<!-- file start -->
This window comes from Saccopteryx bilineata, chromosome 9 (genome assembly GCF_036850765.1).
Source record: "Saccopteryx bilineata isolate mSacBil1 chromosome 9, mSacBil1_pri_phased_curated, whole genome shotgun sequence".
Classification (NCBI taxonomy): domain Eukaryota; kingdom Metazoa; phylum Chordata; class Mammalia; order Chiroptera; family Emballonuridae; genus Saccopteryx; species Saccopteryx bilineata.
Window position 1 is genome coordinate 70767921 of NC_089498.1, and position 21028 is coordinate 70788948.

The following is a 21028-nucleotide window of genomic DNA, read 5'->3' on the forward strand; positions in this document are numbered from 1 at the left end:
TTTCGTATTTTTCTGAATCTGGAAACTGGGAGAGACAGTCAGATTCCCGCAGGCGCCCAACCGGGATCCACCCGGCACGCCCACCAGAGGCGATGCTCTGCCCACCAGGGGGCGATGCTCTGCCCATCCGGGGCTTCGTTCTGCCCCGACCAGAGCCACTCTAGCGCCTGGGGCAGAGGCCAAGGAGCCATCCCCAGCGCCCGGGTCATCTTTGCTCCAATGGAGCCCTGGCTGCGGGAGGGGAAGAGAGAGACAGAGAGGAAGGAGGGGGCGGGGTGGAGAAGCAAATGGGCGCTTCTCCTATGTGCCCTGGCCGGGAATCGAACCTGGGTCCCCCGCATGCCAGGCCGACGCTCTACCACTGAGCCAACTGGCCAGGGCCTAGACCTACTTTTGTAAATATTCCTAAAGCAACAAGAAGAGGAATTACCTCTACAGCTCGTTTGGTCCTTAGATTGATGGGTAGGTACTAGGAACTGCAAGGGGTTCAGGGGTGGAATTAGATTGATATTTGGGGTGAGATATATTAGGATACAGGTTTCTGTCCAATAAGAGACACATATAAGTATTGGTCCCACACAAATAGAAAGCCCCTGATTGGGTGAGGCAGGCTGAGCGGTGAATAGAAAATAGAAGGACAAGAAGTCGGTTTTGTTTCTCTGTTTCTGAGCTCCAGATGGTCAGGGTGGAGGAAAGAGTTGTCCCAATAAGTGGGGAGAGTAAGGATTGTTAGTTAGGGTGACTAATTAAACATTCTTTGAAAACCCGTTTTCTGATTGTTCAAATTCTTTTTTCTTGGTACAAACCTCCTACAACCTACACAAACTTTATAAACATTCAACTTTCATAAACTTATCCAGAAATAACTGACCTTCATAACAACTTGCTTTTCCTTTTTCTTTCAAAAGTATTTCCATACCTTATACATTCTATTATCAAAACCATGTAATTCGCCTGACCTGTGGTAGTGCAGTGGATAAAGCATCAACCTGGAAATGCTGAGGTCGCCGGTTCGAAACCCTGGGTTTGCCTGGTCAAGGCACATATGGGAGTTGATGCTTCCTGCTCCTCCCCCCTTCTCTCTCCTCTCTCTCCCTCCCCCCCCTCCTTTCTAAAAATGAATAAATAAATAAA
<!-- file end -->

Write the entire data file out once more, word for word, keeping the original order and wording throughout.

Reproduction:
This window comes from Saccopteryx bilineata, chromosome 9 (genome assembly GCF_036850765.1).
Source record: "Saccopteryx bilineata isolate mSacBil1 chromosome 9, mSacBil1_pri_phased_curated, whole genome shotgun sequence".
Classification (NCBI taxonomy): domain Eukaryota; kingdom Metazoa; phylum Chordata; class Mammalia; order Chiroptera; family Emballonuridae; genus Saccopteryx; species Saccopteryx bilineata.
Window position 1 is genome coordinate 70767921 of NC_089498.1, and position 21028 is coordinate 70788948.

The following is a 21028-nucleotide window of genomic DNA, read 5'->3' on the forward strand; positions in this document are numbered from 1 at the left end:
TTTCGTATTTTTCTGAATCTGGAAACTGGGAGAGACAGTCAGATTCCCGCAGGCGCCCAACCGGGATCCACCCGGCACGCCCACCAGAGGCGATGCTCTGCCCACCAGGGGGCGATGCTCTGCCCATCCGGGGCTTCGTTCTGCCCCGACCAGAGCCACTCTAGCGCCTGGGGCAGAGGCCAAGGAGCCATCCCCAGCGCCCGGGTCATCTTTGCTCCAATGGAGCCCTGGCTGCGGGAGGGGAAGAGAGAGACAGAGAGGAAGGAGGGGGCGGGGTGGAGAAGCAAATGGGCGCTTCTCCTATGTGCCCTGGCCGGGAATCGAACCTGGGTCCCCCGCATGCCAGGCCGACGCTCTACCACTGAGCCAACTGGCCAGGGCCTAGACCTACTTTTGTAAATATTCCTAAAGCAACAAGAAGAGGAATTACCTCTACAGCTCGTTTGGTCCTTAGATTGATGGGTAGGTACTAGGAACTGCAAGGGGTTCAGGGGTGGAATTAGATTGATATTTGGGGTGAGATATATTAGGATACAGGTTTCTGTCCAATAAGAGACACATATAAGTATTGGTCCCACACAAATAGAAAGCCCCTGATTGGGTGAGGCAGGCTGAGCGGTGAATAGAAAATAGAAGGACAAGAAGTCGGTTTTGTTTCTCTGTTTCTGAGCTCCAGATGGTCAGGGTGGAGGAAAGAGTTGTCCCAATAAGTGGGGAGAGTAAGGATTGTTAGTTAGGGTGACTAATTAAACATTCTTTGAAAACCCGTTTTCTGATTGTTCAAATTCTTTTTTCTTGGTACAAACCTCCTACAACCTACACAAACTTTATAAACATTCAACTTTCATAAACTTATCCAGAAATAACTGACCTTCATAACAACTTGCTTTTCCTTTTTCTTTCAAAAGTATTTCCATACCTTATACATTCTATTATCAAAACCATGTAATTCGCCTGACCTGTGGTAGTGCAGTGGATAAAGCATCAACCTGGAAATGCTGAGGTCGCCGGTTCGAAACCCTGGGTTTGCCTGGTCAAGGCACATATGGGAGTTGATGCTTCCTGCTCCTCCCCCCTTCTCTCTCCTCTCTCTCCCTCCCCCCCCTCCTTTCTAAAAATGAATAAATAAATAAA